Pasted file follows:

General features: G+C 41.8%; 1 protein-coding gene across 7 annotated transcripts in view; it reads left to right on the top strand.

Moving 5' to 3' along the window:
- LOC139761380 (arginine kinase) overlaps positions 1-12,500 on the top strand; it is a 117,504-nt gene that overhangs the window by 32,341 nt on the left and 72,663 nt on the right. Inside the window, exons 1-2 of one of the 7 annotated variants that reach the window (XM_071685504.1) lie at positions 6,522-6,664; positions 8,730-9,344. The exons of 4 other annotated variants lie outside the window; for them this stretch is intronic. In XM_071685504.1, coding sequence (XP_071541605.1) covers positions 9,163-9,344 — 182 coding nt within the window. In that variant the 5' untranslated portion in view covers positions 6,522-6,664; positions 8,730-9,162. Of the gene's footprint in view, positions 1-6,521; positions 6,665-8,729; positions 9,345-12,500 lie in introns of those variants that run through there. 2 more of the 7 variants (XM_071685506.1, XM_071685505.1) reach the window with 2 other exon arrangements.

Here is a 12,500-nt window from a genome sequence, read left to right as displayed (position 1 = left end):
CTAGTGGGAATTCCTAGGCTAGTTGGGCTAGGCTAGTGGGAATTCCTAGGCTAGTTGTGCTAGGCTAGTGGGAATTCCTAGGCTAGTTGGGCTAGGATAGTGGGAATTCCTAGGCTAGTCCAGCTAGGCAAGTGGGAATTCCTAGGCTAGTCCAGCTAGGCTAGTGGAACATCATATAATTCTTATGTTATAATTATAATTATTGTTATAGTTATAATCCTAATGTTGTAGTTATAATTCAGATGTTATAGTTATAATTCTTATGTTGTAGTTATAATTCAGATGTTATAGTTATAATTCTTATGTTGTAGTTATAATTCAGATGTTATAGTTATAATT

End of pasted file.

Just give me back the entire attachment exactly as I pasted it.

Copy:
General features: G+C 41.8%; 1 protein-coding gene across 7 annotated transcripts in view; it reads left to right on the top strand.

Moving 5' to 3' along the window:
- LOC139761380 (arginine kinase) overlaps positions 1-12,500 on the top strand; it is a 117,504-nt gene that overhangs the window by 32,341 nt on the left and 72,663 nt on the right. Inside the window, exons 1-2 of one of the 7 annotated variants that reach the window (XM_071685504.1) lie at positions 6,522-6,664; positions 8,730-9,344. The exons of 4 other annotated variants lie outside the window; for them this stretch is intronic. In XM_071685504.1, coding sequence (XP_071541605.1) covers positions 9,163-9,344 — 182 coding nt within the window. In that variant the 5' untranslated portion in view covers positions 6,522-6,664; positions 8,730-9,162. Of the gene's footprint in view, positions 1-6,521; positions 6,665-8,729; positions 9,345-12,500 lie in introns of those variants that run through there. 2 more of the 7 variants (XM_071685506.1, XM_071685505.1) reach the window with 2 other exon arrangements.

Here is a 12,500-nt window from a genome sequence, read left to right as displayed (position 1 = left end):
CTAGTGGGAATTCCTAGGCTAGTTGGGCTAGGCTAGTGGGAATTCCTAGGCTAGTTGTGCTAGGCTAGTGGGAATTCCTAGGCTAGTTGGGCTAGGATAGTGGGAATTCCTAGGCTAGTCCAGCTAGGCAAGTGGGAATTCCTAGGCTAGTCCAGCTAGGCTAGTGGAACATCATATAATTCTTATGTTATAATTATAATTATTGTTATAGTTATAATCCTAATGTTGTAGTTATAATTCAGATGTTATAGTTATAATTCTTATGTTGTAGTTATAATTCAGATGTTATAGTTATAATTCTTATGTTGTAGTTATAATTCAGATGTTATAGTTATAATT